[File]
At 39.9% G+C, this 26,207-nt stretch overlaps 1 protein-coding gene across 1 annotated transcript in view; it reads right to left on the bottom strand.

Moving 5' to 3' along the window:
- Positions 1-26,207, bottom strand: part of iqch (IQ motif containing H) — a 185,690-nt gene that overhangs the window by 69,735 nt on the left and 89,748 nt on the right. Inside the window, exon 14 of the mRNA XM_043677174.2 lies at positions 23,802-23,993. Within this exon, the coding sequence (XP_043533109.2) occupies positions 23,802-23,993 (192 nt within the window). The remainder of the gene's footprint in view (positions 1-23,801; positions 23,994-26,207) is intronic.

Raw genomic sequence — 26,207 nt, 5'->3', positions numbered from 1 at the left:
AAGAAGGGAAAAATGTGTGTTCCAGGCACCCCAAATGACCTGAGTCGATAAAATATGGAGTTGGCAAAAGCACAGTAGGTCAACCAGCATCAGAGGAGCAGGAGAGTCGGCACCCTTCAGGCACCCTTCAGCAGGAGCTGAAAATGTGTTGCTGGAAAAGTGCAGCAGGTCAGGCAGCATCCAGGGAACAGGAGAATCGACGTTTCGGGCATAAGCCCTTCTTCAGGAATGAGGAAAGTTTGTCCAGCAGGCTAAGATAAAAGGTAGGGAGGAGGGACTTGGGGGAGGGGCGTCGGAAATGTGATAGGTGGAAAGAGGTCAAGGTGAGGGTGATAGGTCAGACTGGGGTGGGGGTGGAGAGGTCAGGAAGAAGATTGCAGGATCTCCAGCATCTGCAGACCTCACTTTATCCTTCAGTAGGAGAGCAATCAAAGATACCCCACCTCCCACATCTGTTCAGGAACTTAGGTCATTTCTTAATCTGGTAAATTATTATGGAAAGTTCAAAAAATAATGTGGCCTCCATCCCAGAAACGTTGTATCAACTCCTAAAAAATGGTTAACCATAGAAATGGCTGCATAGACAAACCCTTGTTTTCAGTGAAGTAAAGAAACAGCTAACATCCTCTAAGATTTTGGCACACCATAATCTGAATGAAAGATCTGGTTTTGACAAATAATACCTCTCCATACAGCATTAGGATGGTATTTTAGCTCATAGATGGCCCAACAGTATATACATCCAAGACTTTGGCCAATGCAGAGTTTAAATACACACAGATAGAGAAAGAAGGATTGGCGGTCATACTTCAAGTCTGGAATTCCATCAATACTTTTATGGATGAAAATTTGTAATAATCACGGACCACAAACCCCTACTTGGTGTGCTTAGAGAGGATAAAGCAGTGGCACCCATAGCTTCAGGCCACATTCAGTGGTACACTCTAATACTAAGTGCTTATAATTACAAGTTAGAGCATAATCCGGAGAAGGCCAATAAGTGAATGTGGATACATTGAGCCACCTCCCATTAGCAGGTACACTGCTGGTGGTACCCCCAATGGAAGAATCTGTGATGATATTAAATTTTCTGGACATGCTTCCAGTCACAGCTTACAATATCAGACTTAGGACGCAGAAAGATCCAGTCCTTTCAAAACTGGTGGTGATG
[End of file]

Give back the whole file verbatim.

At 39.9% G+C, this 26,207-nt stretch overlaps 1 protein-coding gene across 1 annotated transcript in view; it reads right to left on the bottom strand.

Moving 5' to 3' along the window:
- Positions 1-26,207, bottom strand: part of iqch (IQ motif containing H) — a 185,690-nt gene that overhangs the window by 69,735 nt on the left and 89,748 nt on the right. Inside the window, exon 14 of the mRNA XM_043677174.2 lies at positions 23,802-23,993. Within this exon, the coding sequence (XP_043533109.2) occupies positions 23,802-23,993 (192 nt within the window). The remainder of the gene's footprint in view (positions 1-23,801; positions 23,994-26,207) is intronic.

Raw genomic sequence — 26,207 nt, 5'->3', positions numbered from 1 at the left:
AAGAAGGGAAAAATGTGTGTTCCAGGCACCCCAAATGACCTGAGTCGATAAAATATGGAGTTGGCAAAAGCACAGTAGGTCAACCAGCATCAGAGGAGCAGGAGAGTCGGCACCCTTCAGGCACCCTTCAGCAGGAGCTGAAAATGTGTTGCTGGAAAAGTGCAGCAGGTCAGGCAGCATCCAGGGAACAGGAGAATCGACGTTTCGGGCATAAGCCCTTCTTCAGGAATGAGGAAAGTTTGTCCAGCAGGCTAAGATAAAAGGTAGGGAGGAGGGACTTGGGGGAGGGGCGTCGGAAATGTGATAGGTGGAAAGAGGTCAAGGTGAGGGTGATAGGTCAGACTGGGGTGGGGGTGGAGAGGTCAGGAAGAAGATTGCAGGATCTCCAGCATCTGCAGACCTCACTTTATCCTTCAGTAGGAGAGCAATCAAAGATACCCCACCTCCCACATCTGTTCAGGAACTTAGGTCATTTCTTAATCTGGTAAATTATTATGGAAAGTTCAAAAAATAATGTGGCCTCCATCCCAGAAACGTTGTATCAACTCCTAAAAAATGGTTAACCATAGAAATGGCTGCATAGACAAACCCTTGTTTTCAGTGAAGTAAAGAAACAGCTAACATCCTCTAAGATTTTGGCACACCATAATCTGAATGAAAGATCTGGTTTTGACAAATAATACCTCTCCATACAGCATTAGGATGGTATTTTAGCTCATAGATGGCCCAACAGTATATACATCCAAGACTTTGGCCAATGCAGAGTTTAAATACACACAGATAGAGAAAGAAGGATTGGCGGTCATACTTCAAGTCTGGAATTCCATCAATACTTTTATGGATGAAAATTTGTAATAATCACGGACCACAAACCCCTACTTGGTGTGCTTAGAGAGGATAAAGCAGTGGCACCCATAGCTTCAGGCCACATTCAGTGGTACACTCTAATACTAAGTGCTTATAATTACAAGTTAGAGCATAATCCGGAGAAGGCCAATAAGTGAATGTGGATACATTGAGCCACCTCCCATTAGCAGGTACACTGCTGGTGGTACCCCCAATGGAAGAATCTGTGATGATATTAAATTTTCTGGACATGCTTCCAGTCACAGCTTACAATATCAGACTTAGGACGCAGAAAGATCCAGTCCTTTCAAAACTGGTGGTGATG